THE LAST survivor to escape from the wreckage of the helicopter which crashed killing four people has told of his recurring nightmares about the horror accident.
James Nugent, 41, of Newquay, was one of 14 survivors of the North Sea crash two miles from the Shetland Isles in Scotland this summer.
The off-shore oil worker made a miracle escape from the flooded wreckage of the Super Puma chopper, but has been left traumatised by the ordeal.
Father-of-one James said: "I get nightmares every night where I am fighting my way out of the fuselage, being held back and struggling to reach the surface.
"I dream about people grabbing my hands and feet and they try to hold me back. Sometimes my clothes get caught in the fuselage and I can't get out. They are a lasting consequence of my traumatic experience."
Offshore oil worker James and 17 others were en route to Sumburgh Airport for refuelling when disaster struck on August 23.
James remembers hearing a huge bang from above, before the aircraft plummeted into the sea. Still strapped in with his seatbelts, he fought to survive as the helicopter began to sink.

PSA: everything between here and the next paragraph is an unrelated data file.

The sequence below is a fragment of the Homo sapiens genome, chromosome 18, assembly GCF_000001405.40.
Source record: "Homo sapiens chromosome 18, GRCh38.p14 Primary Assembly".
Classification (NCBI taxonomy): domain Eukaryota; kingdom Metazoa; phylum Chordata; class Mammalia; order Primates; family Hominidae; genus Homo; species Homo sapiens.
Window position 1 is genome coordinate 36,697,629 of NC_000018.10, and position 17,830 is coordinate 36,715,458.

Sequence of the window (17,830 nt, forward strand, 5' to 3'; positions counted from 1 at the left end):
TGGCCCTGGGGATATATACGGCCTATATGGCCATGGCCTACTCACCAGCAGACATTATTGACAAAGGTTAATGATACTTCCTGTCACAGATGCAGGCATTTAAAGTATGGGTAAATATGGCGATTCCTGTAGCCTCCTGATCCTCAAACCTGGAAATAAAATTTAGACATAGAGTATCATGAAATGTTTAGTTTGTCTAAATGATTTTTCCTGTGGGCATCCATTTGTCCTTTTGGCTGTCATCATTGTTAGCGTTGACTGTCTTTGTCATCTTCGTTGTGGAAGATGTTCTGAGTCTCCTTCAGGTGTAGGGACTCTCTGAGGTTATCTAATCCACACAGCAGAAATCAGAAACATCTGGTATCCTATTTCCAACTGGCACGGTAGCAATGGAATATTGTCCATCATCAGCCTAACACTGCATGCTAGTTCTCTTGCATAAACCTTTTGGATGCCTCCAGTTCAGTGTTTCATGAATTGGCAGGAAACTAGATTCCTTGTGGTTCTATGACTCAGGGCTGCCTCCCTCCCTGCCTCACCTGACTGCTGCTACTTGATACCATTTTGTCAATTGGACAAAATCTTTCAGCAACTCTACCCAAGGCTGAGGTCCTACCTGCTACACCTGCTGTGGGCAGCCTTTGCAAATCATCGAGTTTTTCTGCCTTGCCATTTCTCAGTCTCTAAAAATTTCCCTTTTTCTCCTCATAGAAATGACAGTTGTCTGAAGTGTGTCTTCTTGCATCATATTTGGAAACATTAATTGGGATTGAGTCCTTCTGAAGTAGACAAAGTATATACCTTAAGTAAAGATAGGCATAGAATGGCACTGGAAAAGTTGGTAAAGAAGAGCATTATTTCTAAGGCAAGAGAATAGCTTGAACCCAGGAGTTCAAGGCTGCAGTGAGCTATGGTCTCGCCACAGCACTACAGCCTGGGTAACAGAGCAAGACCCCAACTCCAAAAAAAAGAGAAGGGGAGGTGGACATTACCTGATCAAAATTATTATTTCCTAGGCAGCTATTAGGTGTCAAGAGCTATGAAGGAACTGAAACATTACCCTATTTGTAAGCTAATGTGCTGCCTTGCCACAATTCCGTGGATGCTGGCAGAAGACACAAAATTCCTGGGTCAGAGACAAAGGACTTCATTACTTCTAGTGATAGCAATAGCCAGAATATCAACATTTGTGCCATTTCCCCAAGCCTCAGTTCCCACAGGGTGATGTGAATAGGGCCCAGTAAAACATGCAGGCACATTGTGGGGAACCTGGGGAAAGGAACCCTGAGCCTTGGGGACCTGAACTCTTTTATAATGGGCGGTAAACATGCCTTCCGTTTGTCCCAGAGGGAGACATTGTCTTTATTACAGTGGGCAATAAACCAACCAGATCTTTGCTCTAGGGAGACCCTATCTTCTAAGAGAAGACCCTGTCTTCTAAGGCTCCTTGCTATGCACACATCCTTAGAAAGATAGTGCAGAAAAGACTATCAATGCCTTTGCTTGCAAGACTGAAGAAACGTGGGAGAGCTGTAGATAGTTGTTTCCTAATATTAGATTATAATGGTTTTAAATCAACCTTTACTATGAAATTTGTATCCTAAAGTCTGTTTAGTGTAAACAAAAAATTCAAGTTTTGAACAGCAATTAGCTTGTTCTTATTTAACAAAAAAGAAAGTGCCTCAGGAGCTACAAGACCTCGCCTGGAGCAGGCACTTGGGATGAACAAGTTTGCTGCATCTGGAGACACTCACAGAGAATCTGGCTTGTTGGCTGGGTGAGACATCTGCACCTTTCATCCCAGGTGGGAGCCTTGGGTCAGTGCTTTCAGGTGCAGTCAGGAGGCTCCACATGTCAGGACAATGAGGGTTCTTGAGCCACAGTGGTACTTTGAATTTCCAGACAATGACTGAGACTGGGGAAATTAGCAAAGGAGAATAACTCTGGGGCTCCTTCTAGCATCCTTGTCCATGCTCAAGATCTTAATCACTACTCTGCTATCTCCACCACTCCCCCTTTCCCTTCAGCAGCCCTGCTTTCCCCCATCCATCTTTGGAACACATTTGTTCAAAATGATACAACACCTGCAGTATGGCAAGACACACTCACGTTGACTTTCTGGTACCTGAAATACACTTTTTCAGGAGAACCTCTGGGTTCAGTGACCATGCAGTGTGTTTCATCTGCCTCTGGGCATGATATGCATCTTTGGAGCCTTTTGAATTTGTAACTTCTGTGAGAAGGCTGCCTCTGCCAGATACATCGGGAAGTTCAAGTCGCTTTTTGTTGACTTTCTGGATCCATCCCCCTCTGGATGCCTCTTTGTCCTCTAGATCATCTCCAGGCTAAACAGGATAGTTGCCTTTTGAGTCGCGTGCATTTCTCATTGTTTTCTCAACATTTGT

He added: "I was hanging upside down in the fuselage for about a minute until I managed to release the harness. I closed my eyes and released my seatbelt. I was floating in the fuselage and managed to find an open window.
"Only when I reached the surface, I opened my eyes. It was absolute carnage. Everyone was panicking and one guy was having a heart attack. I think I was the last person out of the fuselage, apart from the people who didn't make it."
Scarred by the tragedy, James is struggling with everyday life and has been unable to return to work because of recurring memories. He also fractured his lower back in the crash.
Partner Emma, 33, and their three-year-old daughter Indi-Eve, have given him the strength to work through his trauma.
He said: "My daughter was the first thing that I thought of when it all happened and she's been great. I'm so happy to see her. Emma is the one who bore the brunt of everything from the accident to dealing with doctors and solicitors."
Sarah Darnley, 45, of Elgin, Gary McCrossan, 59, from Inverness, Duncan Munro, 46, from Bishop Auckland, and George Allison, 57, from Winchester, lost their lives in the tragedy.